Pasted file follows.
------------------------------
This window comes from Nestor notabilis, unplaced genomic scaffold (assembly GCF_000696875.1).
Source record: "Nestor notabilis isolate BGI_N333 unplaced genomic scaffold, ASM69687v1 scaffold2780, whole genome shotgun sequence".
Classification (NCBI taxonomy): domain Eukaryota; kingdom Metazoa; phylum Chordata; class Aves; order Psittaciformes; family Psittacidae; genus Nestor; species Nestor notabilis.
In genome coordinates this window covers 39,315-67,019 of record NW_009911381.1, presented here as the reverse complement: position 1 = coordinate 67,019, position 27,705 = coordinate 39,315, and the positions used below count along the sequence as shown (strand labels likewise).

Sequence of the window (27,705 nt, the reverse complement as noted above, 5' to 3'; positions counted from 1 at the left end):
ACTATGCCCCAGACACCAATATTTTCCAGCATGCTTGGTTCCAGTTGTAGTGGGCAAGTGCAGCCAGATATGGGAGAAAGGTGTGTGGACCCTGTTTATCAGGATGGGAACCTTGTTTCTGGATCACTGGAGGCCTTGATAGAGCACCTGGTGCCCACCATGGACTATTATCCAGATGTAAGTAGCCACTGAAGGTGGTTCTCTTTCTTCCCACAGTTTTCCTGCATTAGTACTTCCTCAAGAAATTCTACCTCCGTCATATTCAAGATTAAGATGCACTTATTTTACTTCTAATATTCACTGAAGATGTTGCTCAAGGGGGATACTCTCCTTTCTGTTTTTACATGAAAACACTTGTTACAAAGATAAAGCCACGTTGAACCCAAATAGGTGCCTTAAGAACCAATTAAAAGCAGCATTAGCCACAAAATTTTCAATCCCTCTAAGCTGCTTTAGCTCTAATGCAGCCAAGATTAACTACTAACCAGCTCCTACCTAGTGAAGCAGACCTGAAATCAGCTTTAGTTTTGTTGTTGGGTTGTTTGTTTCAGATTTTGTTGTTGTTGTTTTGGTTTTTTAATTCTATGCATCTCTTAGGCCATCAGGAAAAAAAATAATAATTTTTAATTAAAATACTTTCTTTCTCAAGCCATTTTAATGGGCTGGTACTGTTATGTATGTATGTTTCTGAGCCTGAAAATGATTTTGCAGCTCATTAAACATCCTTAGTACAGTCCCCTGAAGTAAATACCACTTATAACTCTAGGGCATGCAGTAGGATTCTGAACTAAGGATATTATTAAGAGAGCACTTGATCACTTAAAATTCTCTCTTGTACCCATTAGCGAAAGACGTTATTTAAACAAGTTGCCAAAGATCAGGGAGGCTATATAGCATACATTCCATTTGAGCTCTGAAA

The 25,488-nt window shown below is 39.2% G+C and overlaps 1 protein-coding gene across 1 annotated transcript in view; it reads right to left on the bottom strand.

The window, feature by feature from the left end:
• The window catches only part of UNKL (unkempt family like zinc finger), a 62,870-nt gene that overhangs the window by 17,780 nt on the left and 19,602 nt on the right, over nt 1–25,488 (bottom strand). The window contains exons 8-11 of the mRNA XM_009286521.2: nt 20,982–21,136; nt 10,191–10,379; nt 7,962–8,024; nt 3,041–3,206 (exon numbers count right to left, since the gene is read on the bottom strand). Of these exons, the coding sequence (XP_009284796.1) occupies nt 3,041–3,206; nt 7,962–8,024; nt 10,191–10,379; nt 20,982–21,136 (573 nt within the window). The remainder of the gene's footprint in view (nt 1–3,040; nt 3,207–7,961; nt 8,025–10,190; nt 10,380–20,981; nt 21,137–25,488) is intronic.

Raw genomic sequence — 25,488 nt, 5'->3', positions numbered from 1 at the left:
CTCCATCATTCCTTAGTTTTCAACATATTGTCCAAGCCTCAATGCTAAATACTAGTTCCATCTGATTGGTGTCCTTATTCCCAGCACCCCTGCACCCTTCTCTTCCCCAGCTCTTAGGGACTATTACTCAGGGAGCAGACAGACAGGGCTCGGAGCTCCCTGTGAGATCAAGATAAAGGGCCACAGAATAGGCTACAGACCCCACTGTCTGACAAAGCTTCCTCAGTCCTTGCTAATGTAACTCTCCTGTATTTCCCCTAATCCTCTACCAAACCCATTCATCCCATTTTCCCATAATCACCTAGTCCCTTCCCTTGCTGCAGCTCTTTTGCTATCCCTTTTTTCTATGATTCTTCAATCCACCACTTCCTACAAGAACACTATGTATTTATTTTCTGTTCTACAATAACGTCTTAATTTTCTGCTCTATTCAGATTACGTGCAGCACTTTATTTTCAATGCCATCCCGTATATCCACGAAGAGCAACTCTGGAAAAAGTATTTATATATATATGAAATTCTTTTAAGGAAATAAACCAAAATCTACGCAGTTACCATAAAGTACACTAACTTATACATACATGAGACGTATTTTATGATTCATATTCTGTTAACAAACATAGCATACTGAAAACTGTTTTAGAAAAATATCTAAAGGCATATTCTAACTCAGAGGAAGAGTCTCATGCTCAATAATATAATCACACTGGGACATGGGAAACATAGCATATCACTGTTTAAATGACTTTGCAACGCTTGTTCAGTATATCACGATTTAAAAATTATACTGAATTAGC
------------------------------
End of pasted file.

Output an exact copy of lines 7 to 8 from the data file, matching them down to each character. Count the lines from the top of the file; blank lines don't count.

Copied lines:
The 25,488-nt window shown below is 39.2% G+C and overlaps 1 protein-coding gene across 1 annotated transcript in view; it reads right to left on the bottom strand.

The window, feature by feature from the left end: